Every gallon of drinking water contains millions of microbes that are referred to as the drinking water microbiome. Water utilities perform extensive monitoring in the water distribution system to ensure that the drinking water microbiome remains safe as it travels from the water treatment plant to the household tap. Although these monitoring practices are designed for early detection of microbial contamination, any attempt to fix a problem identified by monitoring will be inherently reactionary. This project seeks to revolutionize the current United States drinking water monitoring system of "detect and mitigate" towards a proactive one of "predict and correct". This project aims to develop a computer model that will allow water utilities to predict future microbial contamination events across the water distribution system, thus providing an opportunity to prevent contamination events before they occur. Integrated with the research activities will be an education program that includes training of K-12, undergraduate, and graduate students in state-of-the-art microbiome characterization and interpretation to attract them to STEM careers. The goal of this education program will be to prepare future water scientists and engineers with expertise in microbiome research and practice.
The career development plan will advance the safety and health of drinking water by integrating experimental and computational microbial ecology into drinking water microbiome research and by leveraging this research through education and outreach to engage a diverse student body in microbiome research and practice. The research goals of this project are (1) to establish a long-term observatory to monitor high-resolution drinking water microbiome dynamics in Boston?s water distribution system, (2) to develop a novel framework to apply econometric and ecological models to these dynamics, and (3) to systematically integrate the two modeling approaches for comprehensive spatial-temporal forecasting of the abundance and composition of the drinking water microbiome. The research plan combines state-of-the-art integrated analyses and novel modeling approaches to develop a quantitative predictive framework for the drinking water microbiome. This predictive framework will (1) help water utilities preemptively estimate and eliminate future drinking water microbial risks, and (2) serve as foundational knowledge for model-informed quantitative management of the drinking water microbiome. This research is integrated with an education and outreach plan designed to (1) attract and train undergraduate and graduate students in microbiome research and practice, using pedagogical approaches designed to enhance participation of students from underrepresented minority groups in STEM research, and (2) raise public awareness of the drinking-water microbiome through K-12 initiatives. The objectives will be accomplished by developing innovative microbiome-focused curricula in environmental engineering using a Course-based Undergraduate Research Experiences (CUREs) approach in collaboration with Wentworth Institute of Technology and Wellesley College and a K-12 learning activity for Boston area students through the Center for STEM Education at Northeastern University. The project will advance the shared aspirational vision of the drinking water research community and the microbiome-centric drinking water quality management community.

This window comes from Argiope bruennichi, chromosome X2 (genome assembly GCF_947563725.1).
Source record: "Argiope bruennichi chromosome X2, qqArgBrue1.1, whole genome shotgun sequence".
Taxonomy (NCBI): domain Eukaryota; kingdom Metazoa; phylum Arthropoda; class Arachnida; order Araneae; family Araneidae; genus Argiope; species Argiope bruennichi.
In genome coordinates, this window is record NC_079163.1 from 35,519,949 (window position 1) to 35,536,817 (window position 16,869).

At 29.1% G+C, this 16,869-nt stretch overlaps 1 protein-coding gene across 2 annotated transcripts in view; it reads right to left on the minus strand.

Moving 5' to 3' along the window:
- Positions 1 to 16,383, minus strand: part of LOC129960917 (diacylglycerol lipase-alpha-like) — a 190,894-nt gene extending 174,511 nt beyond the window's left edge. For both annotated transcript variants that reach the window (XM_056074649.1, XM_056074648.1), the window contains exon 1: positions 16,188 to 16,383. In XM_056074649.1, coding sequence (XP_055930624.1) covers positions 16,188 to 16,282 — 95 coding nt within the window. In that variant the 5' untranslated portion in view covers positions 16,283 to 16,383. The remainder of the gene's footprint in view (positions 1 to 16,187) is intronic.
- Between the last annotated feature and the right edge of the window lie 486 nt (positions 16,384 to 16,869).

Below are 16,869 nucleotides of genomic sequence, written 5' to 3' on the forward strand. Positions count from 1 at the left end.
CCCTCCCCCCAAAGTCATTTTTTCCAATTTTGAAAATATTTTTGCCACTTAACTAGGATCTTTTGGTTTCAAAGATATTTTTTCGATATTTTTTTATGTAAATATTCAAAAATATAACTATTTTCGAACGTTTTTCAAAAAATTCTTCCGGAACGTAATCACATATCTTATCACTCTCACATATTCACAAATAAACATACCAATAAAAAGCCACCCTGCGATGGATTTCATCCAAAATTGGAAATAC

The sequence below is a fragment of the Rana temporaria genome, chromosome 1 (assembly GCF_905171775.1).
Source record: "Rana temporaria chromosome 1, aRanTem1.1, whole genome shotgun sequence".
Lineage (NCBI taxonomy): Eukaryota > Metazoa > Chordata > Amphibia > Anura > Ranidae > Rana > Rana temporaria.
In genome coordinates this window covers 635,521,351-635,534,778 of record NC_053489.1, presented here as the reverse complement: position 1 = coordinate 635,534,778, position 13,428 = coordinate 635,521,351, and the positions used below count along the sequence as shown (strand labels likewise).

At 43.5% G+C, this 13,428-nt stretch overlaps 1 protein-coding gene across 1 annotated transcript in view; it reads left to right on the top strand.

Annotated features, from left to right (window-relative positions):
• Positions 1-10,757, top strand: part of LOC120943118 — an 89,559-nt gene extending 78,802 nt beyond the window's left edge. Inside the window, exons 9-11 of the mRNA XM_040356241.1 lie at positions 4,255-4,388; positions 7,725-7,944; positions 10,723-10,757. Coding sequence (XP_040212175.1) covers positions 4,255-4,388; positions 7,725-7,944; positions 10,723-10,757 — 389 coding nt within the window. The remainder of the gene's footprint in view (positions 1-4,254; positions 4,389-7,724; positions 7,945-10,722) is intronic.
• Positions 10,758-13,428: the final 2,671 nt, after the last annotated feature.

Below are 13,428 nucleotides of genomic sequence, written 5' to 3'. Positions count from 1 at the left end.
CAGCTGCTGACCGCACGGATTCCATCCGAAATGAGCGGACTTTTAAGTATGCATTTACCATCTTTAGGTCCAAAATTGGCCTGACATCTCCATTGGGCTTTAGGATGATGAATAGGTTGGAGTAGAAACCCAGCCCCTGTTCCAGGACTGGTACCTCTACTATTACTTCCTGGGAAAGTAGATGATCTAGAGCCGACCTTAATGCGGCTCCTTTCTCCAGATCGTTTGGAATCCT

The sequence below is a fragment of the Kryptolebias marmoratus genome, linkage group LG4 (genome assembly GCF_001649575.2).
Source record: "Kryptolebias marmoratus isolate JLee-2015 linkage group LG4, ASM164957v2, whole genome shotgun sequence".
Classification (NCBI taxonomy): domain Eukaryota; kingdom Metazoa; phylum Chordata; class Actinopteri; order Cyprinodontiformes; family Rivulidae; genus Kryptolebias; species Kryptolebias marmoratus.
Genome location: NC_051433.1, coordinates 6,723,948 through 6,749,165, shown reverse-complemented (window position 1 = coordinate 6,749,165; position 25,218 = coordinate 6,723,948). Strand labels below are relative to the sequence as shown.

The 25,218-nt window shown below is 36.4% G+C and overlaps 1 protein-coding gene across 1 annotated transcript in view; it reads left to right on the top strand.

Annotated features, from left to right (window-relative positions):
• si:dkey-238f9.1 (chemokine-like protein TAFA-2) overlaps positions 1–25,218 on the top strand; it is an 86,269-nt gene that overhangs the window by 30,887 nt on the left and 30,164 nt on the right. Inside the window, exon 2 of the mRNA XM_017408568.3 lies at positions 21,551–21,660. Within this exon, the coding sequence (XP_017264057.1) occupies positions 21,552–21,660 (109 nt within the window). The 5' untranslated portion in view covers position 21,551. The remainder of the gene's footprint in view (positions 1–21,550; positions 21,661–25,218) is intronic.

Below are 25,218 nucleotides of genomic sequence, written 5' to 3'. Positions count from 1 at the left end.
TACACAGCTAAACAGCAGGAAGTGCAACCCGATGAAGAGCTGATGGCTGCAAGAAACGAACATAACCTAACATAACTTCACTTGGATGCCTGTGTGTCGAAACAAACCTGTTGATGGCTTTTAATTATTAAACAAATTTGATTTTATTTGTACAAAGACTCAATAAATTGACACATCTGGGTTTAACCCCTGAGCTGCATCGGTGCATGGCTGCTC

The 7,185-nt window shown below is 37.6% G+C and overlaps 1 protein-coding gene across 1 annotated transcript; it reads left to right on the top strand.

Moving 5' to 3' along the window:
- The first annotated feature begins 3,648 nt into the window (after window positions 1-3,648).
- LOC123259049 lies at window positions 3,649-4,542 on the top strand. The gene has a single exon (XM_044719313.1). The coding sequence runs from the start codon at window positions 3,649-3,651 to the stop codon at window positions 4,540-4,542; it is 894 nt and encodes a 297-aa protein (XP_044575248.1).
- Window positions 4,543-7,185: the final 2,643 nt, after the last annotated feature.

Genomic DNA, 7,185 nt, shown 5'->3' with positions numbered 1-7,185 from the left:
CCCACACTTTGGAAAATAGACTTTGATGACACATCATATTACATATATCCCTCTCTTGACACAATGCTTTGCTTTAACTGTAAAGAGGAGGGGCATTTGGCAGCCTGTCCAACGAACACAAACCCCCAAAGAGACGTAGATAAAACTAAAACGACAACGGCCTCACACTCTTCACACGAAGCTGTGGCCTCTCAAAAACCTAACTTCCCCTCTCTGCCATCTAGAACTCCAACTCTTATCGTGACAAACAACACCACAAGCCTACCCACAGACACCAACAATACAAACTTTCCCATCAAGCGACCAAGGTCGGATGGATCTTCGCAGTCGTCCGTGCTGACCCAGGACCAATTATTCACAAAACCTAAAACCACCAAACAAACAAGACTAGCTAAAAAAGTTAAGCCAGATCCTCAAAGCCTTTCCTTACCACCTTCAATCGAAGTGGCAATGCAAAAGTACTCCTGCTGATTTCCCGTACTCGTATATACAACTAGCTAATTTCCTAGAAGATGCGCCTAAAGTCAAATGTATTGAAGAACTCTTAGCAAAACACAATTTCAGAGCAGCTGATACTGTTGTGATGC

This award reflects NSF's statutory mission and has been deemed worthy of support through evaluation using the Foundation's intellectual merit and broader impacts review criteria.